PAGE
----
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News and musings from the UCL Culture team


Specimen of the Week: Week Twenty-Five

By Emma-Louise Nicholls, on 2 April 2012

Scary MonkeyThe species that this week’s specimen of the week belongs to is huuuuuuuuuuuuge. The specimen we have in the museum however is teeny tiny, at least by comparison. It is a hatchling and ridiculously cute. The use of the word ‘hatchling’ to describe the juvenile of this species should have you wandering down the right taxonomic path, if still in a very vague direction. So let me help you out, this week’s specimen of the week is…


**!!!The Leatherback turtle!!!**


1) The leatherback turtle is the world’s largest turtle-tortoise-type-creature species, even beating the famous Galapagos giant tortoise, despite its boastful name. They grow up to 1.6 m and the heaviest on record weighed a ridiculous 916 kg. Unlike other turtles and tortoises, the shell is flexible rather than rigid, and has a thin layer of leathery skin over it, earning it the name ‘leatherback turtle’.


Hatchling leatherback turtle at the Grant Museum of Zoology

Hatchling leatherback turtle at the Grant Museum of Zoology

2) Leatherbacks eat soft-bodied animals. Jellyfish seem to be a favourite. Thousands of plastic bags get thrown/are blown/through-our-lazy-and-inept-disposal-techniques-end up in… the sea and unfortunately, to a turtle they look quite a lot like jellyfish. Resemble jellyfish they may, but taste like them they do not. Nor do they digest like them, and leatherback turtles are suffocating in such great numbers that they are now critically endangered. Take home message? Plastic bags = bad.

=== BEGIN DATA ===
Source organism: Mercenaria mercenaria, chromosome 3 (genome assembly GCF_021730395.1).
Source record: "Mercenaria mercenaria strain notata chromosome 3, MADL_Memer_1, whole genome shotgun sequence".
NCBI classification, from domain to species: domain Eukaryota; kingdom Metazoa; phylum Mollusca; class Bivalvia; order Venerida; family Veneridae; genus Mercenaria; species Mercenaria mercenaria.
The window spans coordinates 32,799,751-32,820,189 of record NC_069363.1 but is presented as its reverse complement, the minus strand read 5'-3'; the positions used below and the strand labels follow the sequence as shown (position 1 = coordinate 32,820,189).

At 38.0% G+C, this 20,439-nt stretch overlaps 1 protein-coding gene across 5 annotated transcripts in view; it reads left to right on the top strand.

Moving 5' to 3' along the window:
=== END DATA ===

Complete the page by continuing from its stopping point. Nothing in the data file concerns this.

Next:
3) Reptiles cannot regulate their own body temperature and thus require external heat sources, such as the sun, to get them out of bed in the morning. Leatherback turtles however are exceptionally talented and can maintain a slightly elevated body temperature due to a blood supply system that is both complicated and genius. This genius idea of evolution’s allows leatherback turtles to swim in the colder waters found at depths of over 1,000 m where they hunt for prey.


The inside of a leatherback turtle's throat

This image shows the inside of the throat of a leatherback turtle. Perfect for preventing slippery jellyfish from sliding out.


Female leatherback turtle nesting on a beach

Female leatherback turtle nesting on a beach

4) Despite their enormous size, in order to lay their eggs female leatherbacks will only leave the water in the dead of night. They dig a deep hole with their rear flippers and deposit up to 100 eggs into it. As with crocodiles, the incubation temperature alters the sex of the babies. Warmer nest sites will induce females, whereas cooler nests produce all males.


5) The leatherback turtle inhabits waters as far north as Alaska and as far south as South Africa. They will only nest in the tropics however. Given that cold nests = male hatchlings, presumably nesting in colders areas would be detrimental to the species’ survival…

One Response to “Specimen of the Week: Week Twenty-Five”

  • 1
    Ellie wrote on 7 June 2012:

    Fantastic epic journey they make… I wish I could see them one day… in their natural habitat… don’t think there are many on the North West Coast of he UK unfortunately!

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